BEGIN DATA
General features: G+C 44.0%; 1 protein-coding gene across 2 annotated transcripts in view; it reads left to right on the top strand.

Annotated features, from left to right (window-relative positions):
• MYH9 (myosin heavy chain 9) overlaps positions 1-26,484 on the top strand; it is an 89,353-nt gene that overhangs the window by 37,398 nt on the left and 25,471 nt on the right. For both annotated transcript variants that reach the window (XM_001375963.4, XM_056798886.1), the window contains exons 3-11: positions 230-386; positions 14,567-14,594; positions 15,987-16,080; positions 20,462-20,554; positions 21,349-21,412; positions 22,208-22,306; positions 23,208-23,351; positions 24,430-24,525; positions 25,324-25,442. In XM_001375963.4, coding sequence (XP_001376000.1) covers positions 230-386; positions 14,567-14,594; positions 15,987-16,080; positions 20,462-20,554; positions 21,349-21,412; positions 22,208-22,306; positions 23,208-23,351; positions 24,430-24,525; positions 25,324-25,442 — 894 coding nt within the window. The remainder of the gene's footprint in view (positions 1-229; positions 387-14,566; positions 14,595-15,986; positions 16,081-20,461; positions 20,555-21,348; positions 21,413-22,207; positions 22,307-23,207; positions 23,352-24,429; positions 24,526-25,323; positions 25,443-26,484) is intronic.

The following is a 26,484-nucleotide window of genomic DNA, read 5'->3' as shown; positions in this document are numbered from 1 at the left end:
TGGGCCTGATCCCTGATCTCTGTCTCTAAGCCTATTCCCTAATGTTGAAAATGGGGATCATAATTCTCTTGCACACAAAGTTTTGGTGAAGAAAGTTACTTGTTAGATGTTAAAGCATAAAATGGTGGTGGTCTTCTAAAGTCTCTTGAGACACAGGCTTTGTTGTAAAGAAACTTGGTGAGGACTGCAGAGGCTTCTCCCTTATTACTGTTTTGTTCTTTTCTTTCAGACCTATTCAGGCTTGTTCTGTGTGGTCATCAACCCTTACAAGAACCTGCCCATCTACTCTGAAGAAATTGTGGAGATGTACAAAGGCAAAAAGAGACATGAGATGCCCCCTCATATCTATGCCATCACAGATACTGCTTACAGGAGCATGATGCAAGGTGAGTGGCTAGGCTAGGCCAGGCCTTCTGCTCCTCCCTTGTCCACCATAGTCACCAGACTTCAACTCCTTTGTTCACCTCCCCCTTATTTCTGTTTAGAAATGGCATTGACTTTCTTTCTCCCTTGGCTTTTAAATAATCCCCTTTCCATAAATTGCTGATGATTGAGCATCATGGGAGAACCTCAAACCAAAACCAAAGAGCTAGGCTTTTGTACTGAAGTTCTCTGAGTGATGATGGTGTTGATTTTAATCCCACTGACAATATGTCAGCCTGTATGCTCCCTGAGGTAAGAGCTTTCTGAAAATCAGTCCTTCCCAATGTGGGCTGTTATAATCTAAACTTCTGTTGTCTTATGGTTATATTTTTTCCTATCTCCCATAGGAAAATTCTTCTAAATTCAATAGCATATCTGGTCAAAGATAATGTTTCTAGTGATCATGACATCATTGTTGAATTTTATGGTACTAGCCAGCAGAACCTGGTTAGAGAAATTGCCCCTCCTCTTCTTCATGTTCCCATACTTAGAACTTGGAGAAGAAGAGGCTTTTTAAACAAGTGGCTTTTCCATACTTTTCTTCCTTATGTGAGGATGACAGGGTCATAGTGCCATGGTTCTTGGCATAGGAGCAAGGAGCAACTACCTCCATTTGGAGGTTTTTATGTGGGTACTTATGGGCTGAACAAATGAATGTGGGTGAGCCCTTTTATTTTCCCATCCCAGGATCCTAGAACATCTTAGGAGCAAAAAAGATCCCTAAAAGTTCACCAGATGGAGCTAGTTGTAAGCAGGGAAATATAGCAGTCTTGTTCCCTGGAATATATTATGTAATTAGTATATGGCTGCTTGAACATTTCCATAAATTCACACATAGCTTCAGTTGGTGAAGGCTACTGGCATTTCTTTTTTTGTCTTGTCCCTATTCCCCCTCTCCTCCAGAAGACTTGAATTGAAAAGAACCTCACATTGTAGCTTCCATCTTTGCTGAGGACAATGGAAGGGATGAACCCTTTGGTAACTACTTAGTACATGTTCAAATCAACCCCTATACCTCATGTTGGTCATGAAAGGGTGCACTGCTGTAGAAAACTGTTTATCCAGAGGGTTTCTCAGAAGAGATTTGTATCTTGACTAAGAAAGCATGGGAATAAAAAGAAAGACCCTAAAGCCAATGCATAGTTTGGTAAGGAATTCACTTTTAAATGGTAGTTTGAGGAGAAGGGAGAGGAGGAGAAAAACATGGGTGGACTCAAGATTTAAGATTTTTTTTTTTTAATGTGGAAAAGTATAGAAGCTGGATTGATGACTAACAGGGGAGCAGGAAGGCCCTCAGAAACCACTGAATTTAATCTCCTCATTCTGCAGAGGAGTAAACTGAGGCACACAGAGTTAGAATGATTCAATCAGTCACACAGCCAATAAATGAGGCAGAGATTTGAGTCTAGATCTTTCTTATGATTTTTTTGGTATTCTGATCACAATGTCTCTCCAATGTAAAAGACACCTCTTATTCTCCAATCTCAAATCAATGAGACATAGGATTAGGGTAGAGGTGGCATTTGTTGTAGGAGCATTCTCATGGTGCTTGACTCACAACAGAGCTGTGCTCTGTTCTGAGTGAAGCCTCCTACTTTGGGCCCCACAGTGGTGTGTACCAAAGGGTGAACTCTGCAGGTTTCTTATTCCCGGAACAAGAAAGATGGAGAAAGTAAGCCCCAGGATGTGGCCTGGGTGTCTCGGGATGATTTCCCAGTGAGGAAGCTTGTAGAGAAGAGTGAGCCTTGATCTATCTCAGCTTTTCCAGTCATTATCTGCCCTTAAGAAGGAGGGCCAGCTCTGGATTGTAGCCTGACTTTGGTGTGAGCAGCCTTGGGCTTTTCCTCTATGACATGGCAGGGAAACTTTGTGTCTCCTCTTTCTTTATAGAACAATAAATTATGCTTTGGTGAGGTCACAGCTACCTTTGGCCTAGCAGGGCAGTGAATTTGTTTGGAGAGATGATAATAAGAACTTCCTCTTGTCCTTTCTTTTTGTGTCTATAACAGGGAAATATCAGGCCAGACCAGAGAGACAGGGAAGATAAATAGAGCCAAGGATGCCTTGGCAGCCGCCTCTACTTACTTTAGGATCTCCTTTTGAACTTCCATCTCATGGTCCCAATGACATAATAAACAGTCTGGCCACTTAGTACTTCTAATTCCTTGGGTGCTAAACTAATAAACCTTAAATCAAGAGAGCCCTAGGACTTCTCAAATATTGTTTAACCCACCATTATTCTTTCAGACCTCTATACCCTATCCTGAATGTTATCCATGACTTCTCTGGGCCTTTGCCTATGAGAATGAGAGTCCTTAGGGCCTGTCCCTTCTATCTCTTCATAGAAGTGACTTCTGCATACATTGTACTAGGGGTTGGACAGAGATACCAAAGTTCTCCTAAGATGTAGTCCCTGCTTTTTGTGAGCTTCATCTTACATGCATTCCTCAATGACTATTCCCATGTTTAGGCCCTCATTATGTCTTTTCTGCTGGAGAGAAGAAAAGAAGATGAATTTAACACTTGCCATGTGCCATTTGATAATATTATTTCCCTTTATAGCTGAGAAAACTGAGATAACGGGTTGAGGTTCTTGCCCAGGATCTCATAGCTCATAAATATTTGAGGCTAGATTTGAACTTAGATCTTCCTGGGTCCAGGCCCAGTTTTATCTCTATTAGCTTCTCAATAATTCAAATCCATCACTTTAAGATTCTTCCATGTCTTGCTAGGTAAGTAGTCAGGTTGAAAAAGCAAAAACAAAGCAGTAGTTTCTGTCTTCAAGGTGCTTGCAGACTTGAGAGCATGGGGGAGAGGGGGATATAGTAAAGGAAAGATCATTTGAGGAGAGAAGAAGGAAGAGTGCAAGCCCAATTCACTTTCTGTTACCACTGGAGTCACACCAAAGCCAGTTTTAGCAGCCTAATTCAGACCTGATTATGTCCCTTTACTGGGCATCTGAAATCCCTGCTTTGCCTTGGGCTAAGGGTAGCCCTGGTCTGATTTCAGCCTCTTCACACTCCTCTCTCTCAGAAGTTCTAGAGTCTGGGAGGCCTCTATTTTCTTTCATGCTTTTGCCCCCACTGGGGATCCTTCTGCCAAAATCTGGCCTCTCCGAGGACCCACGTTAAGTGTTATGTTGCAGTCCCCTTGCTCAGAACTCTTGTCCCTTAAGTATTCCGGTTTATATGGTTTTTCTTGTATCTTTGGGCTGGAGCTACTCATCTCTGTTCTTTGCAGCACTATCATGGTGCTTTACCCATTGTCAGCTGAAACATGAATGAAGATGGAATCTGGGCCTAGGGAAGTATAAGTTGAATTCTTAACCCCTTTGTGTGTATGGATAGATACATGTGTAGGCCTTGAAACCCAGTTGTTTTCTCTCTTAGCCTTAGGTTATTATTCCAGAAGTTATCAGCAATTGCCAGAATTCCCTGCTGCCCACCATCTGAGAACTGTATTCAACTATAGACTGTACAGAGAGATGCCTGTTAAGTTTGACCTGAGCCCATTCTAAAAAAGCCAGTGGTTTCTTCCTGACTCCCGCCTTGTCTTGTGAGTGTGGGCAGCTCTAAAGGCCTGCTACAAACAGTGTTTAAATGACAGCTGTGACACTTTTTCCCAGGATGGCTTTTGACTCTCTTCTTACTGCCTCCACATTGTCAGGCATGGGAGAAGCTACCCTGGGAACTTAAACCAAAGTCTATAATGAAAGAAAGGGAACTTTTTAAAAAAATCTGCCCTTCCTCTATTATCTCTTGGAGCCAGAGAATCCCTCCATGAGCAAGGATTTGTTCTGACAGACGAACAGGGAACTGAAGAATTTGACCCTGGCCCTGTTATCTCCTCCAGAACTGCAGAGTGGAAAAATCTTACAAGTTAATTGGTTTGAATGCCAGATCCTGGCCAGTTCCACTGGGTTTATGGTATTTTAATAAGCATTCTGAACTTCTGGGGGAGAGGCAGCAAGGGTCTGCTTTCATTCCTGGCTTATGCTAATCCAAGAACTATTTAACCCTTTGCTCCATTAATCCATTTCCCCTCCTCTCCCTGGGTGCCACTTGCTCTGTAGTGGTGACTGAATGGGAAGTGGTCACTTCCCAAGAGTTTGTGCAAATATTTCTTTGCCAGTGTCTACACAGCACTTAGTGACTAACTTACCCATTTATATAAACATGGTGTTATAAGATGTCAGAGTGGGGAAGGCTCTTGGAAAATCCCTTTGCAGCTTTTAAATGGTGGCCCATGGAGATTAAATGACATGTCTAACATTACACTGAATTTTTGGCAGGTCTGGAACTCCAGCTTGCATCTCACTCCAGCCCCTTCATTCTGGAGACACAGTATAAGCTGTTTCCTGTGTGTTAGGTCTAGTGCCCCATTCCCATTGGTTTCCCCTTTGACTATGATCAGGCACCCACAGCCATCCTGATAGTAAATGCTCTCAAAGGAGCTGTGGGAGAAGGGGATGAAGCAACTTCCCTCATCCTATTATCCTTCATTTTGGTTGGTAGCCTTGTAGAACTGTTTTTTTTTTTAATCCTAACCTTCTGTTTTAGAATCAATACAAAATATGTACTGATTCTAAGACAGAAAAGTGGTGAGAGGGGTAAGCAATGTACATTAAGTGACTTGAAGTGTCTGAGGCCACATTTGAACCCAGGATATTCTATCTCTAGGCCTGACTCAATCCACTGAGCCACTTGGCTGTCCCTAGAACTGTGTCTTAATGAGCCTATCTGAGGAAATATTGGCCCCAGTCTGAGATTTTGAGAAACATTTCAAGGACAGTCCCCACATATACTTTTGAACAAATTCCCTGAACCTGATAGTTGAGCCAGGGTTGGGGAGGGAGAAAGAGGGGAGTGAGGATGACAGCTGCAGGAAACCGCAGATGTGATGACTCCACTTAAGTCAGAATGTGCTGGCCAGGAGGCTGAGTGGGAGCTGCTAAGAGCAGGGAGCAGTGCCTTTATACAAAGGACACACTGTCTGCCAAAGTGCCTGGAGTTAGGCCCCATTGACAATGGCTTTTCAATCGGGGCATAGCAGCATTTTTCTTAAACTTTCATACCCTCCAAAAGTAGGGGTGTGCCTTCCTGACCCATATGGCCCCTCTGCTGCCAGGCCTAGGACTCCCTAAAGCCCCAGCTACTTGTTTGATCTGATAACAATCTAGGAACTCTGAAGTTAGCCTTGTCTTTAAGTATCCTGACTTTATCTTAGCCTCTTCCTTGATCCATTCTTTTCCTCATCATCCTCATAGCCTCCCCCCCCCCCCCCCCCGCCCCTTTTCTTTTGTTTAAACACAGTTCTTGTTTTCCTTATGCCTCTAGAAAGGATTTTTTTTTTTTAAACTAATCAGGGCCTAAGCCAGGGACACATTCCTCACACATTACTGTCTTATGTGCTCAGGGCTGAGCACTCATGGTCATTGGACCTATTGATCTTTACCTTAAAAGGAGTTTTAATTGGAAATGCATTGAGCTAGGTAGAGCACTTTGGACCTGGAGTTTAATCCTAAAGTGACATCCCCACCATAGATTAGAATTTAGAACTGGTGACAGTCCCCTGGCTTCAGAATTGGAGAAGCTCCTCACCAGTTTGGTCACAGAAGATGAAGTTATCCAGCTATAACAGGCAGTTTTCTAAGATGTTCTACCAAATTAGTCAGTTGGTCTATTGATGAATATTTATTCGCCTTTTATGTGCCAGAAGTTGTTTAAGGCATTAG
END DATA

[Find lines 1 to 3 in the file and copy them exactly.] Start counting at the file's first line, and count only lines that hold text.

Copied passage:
General features: G+C 44.0%; 1 protein-coding gene across 2 annotated transcripts in view; it reads left to right on the top strand.

Annotated features, from left to right (window-relative positions):
• MYH9 (myosin heavy chain 9) overlaps positions 1-26,484 on the top strand; it is an 89,353-nt gene that overhangs the window by 37,398 nt on the left and 25,471 nt on the right. For both annotated transcript variants that reach the window (XM_001375963.4, XM_056798886.1), the window contains exons 3-11: positions 230-386; positions 14,567-14,594; positions 15,987-16,080; positions 20,462-20,554; positions 21,349-21,412; positions 22,208-22,306; positions 23,208-23,351; positions 24,430-24,525; positions 25,324-25,442. In XM_001375963.4, coding sequence (XP_001376000.1) covers positions 230-386; positions 14,567-14,594; positions 15,987-16,080; positions 20,462-20,554; positions 21,349-21,412; positions 22,208-22,306; positions 23,208-23,351; positions 24,430-24,525; positions 25,324-25,442 — 894 coding nt within the window. The remainder of the gene's footprint in view (positions 1-229; positions 387-14,566; positions 14,595-15,986; positions 16,081-20,461; positions 20,555-21,348; positions 21,413-22,207; positions 22,307-23,207; positions 23,352-24,429; positions 24,526-25,323; positions 25,443-26,484) is intronic.